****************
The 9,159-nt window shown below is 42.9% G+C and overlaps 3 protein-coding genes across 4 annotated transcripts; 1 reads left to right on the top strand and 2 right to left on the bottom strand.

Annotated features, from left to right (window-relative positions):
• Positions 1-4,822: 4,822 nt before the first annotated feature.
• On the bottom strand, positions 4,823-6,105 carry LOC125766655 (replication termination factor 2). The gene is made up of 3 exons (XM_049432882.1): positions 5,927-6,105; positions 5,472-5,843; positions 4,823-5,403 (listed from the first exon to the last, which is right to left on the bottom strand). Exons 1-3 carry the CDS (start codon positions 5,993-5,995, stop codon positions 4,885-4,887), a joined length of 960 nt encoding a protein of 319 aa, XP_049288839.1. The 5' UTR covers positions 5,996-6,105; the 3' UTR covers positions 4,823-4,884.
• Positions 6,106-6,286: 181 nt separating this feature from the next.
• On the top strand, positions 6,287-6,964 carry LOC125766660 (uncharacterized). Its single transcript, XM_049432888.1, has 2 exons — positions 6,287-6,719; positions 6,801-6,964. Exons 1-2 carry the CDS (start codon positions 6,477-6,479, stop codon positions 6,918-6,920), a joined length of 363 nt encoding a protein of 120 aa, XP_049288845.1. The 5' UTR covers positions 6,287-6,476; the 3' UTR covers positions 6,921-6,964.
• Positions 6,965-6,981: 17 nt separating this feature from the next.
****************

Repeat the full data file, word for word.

The 9,159-nt window shown below is 42.9% G+C and overlaps 3 protein-coding genes across 4 annotated transcripts; 1 reads left to right on the top strand and 2 right to left on the bottom strand.

Annotated features, from left to right (window-relative positions):
• Positions 1-4,822: 4,822 nt before the first annotated feature.
• On the bottom strand, positions 4,823-6,105 carry LOC125766655 (replication termination factor 2). The gene is made up of 3 exons (XM_049432882.1): positions 5,927-6,105; positions 5,472-5,843; positions 4,823-5,403 (listed from the first exon to the last, which is right to left on the bottom strand). Exons 1-3 carry the CDS (start codon positions 5,993-5,995, stop codon positions 4,885-4,887), a joined length of 960 nt encoding a protein of 319 aa, XP_049288839.1. The 5' UTR covers positions 5,996-6,105; the 3' UTR covers positions 4,823-4,884.
• Positions 6,106-6,286: 181 nt separating this feature from the next.
• On the top strand, positions 6,287-6,964 carry LOC125766660 (uncharacterized). Its single transcript, XM_049432888.1, has 2 exons — positions 6,287-6,719; positions 6,801-6,964. Exons 1-2 carry the CDS (start codon positions 6,477-6,479, stop codon positions 6,918-6,920), a joined length of 363 nt encoding a protein of 120 aa, XP_049288845.1. The 5' UTR covers positions 6,287-6,476; the 3' UTR covers positions 6,921-6,964.
• Positions 6,965-6,981: 17 nt separating this feature from the next.